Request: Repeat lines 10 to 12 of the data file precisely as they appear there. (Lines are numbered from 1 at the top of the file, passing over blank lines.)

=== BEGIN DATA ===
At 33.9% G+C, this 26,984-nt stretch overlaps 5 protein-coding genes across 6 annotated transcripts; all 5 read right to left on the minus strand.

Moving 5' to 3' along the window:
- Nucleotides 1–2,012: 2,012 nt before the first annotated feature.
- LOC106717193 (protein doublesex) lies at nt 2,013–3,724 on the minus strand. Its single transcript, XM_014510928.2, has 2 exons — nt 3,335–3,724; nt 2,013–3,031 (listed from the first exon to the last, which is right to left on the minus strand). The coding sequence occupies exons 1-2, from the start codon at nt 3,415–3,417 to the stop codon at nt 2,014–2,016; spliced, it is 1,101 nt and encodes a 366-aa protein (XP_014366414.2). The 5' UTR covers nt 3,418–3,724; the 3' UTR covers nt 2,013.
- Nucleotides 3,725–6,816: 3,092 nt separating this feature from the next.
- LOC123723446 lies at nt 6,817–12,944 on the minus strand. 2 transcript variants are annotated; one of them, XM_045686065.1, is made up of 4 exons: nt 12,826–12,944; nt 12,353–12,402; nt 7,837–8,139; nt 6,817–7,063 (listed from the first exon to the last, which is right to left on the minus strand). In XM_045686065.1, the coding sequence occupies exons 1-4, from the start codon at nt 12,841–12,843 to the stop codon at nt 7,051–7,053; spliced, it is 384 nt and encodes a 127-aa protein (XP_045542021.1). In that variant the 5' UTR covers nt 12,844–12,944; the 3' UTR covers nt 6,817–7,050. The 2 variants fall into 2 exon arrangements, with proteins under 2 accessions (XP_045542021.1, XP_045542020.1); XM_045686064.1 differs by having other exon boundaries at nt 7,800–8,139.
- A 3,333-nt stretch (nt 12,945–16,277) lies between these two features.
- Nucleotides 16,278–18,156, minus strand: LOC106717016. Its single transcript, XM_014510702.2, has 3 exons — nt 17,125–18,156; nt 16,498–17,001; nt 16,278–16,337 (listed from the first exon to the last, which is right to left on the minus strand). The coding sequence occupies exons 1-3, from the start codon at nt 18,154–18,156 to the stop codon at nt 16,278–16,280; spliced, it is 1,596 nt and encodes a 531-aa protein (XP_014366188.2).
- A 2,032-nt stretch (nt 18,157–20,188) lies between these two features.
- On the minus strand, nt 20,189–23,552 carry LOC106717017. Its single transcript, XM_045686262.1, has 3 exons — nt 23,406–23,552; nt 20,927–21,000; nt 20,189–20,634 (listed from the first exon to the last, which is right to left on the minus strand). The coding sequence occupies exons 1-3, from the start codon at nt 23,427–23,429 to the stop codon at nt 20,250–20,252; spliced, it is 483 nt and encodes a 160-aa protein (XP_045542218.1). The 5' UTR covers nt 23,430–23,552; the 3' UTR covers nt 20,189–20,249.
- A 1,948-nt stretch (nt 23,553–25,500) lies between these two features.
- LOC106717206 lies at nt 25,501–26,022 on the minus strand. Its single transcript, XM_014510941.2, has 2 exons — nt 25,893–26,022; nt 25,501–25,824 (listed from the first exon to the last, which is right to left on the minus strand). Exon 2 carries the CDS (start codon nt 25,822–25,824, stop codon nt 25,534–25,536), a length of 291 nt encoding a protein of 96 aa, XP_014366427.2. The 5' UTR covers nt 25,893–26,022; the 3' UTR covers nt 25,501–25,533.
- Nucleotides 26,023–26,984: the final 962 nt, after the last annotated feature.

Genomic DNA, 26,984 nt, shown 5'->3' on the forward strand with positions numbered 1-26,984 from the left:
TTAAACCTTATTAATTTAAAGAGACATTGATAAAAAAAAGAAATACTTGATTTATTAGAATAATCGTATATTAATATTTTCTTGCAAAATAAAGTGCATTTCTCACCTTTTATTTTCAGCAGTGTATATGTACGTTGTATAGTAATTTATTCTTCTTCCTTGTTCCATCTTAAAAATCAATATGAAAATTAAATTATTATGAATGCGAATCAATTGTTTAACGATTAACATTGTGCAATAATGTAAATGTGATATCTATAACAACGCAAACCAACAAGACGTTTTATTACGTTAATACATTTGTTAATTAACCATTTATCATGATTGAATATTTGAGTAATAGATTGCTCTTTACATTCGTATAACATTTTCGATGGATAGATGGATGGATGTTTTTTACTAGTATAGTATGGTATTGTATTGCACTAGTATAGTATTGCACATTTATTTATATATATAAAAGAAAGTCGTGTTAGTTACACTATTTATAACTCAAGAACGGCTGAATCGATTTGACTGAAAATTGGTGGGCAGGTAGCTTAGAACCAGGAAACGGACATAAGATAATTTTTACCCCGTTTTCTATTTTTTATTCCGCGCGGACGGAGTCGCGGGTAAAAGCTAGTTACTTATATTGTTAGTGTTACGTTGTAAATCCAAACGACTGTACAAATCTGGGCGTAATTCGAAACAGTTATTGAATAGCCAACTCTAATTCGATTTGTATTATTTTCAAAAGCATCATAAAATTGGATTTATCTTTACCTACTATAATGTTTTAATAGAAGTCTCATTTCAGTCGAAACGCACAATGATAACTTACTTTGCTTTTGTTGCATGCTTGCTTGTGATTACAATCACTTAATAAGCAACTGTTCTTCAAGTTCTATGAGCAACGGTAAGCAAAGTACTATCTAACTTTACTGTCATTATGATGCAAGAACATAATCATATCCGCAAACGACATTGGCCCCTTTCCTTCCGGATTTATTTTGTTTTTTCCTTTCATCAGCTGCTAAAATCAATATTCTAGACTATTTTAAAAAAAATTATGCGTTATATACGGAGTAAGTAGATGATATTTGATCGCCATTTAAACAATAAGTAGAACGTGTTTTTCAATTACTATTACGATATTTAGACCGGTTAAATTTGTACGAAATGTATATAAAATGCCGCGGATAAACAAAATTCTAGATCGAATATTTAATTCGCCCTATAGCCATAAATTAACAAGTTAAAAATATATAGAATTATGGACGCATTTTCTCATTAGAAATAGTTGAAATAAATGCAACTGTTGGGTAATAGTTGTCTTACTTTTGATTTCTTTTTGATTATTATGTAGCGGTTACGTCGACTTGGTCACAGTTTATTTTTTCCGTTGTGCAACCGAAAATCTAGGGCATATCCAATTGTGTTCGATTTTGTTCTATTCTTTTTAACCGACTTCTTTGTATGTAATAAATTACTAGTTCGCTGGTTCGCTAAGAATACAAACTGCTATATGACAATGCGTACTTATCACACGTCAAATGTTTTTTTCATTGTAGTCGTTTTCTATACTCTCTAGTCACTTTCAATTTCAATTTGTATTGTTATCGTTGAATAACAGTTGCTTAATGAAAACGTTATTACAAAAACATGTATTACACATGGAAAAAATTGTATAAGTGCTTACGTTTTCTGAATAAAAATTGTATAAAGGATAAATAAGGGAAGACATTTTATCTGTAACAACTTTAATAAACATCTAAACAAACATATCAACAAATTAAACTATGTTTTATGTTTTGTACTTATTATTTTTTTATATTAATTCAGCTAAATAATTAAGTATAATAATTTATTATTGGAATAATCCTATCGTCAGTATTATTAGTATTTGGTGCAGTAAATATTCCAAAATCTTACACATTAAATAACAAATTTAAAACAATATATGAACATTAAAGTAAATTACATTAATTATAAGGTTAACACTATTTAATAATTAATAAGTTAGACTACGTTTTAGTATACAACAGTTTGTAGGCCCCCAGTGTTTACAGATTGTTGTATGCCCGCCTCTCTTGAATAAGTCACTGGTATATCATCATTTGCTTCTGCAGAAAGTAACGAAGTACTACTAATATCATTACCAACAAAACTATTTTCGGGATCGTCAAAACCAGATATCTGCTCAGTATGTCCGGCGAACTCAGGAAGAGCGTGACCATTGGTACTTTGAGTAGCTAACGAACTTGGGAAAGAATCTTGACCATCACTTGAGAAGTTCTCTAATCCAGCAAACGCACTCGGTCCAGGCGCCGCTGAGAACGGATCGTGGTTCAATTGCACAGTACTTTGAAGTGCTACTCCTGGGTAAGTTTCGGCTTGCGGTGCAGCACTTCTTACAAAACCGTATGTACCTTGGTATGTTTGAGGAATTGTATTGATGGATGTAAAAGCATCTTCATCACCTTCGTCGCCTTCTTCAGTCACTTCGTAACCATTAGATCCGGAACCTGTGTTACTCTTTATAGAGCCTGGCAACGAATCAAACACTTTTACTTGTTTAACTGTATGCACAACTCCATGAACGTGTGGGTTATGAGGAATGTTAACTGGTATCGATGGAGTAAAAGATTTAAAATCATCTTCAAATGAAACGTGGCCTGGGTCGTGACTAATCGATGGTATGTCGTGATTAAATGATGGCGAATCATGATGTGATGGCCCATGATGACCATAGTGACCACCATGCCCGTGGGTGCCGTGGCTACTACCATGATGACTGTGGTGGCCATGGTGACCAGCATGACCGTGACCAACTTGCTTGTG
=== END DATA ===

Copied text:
- On the minus strand, nt 20,189–23,552 carry LOC106717017. Its single transcript, XM_045686262.1, has 3 exons — nt 23,406–23,552; nt 20,927–21,000; nt 20,189–20,634 (listed from the first exon to the last, which is right to left on the minus strand). The coding sequence occupies exons 1-3, from the start codon at nt 23,427–23,429 to the stop codon at nt 20,250–20,252; spliced, it is 483 nt and encodes a 160-aa protein (XP_045542218.1). The 5' UTR covers nt 23,430–23,552; the 3' UTR covers nt 20,189–20,249.
- A 1,948-nt stretch (nt 23,553–25,500) lies between these two features.
- LOC106717206 lies at nt 25,501–26,022 on the minus strand. Its single transcript, XM_014510941.2, has 2 exons — nt 25,893–26,022; nt 25,501–25,824 (listed from the first exon to the last, which is right to left on the minus strand). Exon 2 carries the CDS (start codon nt 25,822–25,824, stop codon nt 25,534–25,536), a length of 291 nt encoding a protein of 96 aa, XP_014366427.2. The 5' UTR covers nt 25,893–26,022; the 3' UTR covers nt 25,501–25,533.